Multi-cat households: The key to success
Multi-cat households can work well under the right circumstances – by identifying social groups and placing resources (food, water, litter trays, beds, scratch poles, high resting areas etc) in the correct place.
Identifying social groups:
This can be achieved by observation: which cats spend time together, grooming each other, sleeping near or touching, playing together and greeting each other nose to nose? Conversely, which cats show active aggression towards each other, which cats leave the room when another enters and which cat stares at others? The easiest way to do this is to write the names of the cats in the household and show colour-coded arrows from one cat’s name to the other in the direction that accurately describes the behaviour observed, e.g. cat A grooms cat B therefore an arrow indicating social, friendly behaviour points from A towards B on the diagram. Once all the interaction observed has been shown on the diagram then it should be possible to establish which cats group together and which work alone.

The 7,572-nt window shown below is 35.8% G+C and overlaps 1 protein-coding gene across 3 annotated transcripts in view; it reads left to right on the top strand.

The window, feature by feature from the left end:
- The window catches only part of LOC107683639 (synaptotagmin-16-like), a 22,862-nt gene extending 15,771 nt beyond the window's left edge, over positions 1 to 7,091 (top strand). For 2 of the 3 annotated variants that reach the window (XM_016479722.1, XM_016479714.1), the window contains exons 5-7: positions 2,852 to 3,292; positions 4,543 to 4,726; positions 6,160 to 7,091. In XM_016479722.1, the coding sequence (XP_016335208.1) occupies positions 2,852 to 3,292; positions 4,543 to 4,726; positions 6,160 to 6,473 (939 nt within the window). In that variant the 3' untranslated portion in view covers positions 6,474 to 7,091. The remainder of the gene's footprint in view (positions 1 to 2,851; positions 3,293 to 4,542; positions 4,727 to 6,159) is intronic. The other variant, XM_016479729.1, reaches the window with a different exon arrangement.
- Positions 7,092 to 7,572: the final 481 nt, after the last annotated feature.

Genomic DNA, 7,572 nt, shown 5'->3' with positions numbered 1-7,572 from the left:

Two-dimensional plans of the property layout are useful at this stage to show how each cat or group of cats use the ‘territory’ within it. This can be achieved by observing the cats over a period of time and establishing which rooms they frequent regularly and which they avoid. If the cat resources are located in a minimum number of locations, then each group will have to cross over common areas to get to the essential provisions and these ‘potential areas of conflict’ can also be noted.
Availability/accessibility of resources:
Cats don’t share important resources with other social groups. These resources include everything a cat may need to survive and thrive, i.e. food bowls, water bowls, litter trays, beds, high resting places, private areas, scratching posts, entry/exit points and toys. If these resources are provided in sufficient numbers and distributed so that the locations chosen are accessible for each cat or social group’s core area (where they spend most of their time) then tension and conflict can often be avoided. Various suggestions have been made regarding appropriate numbers, but a commonly used resource formula is: one resource per cat, plus one extra, positioned in different locations.
Information supplied from icatcare.org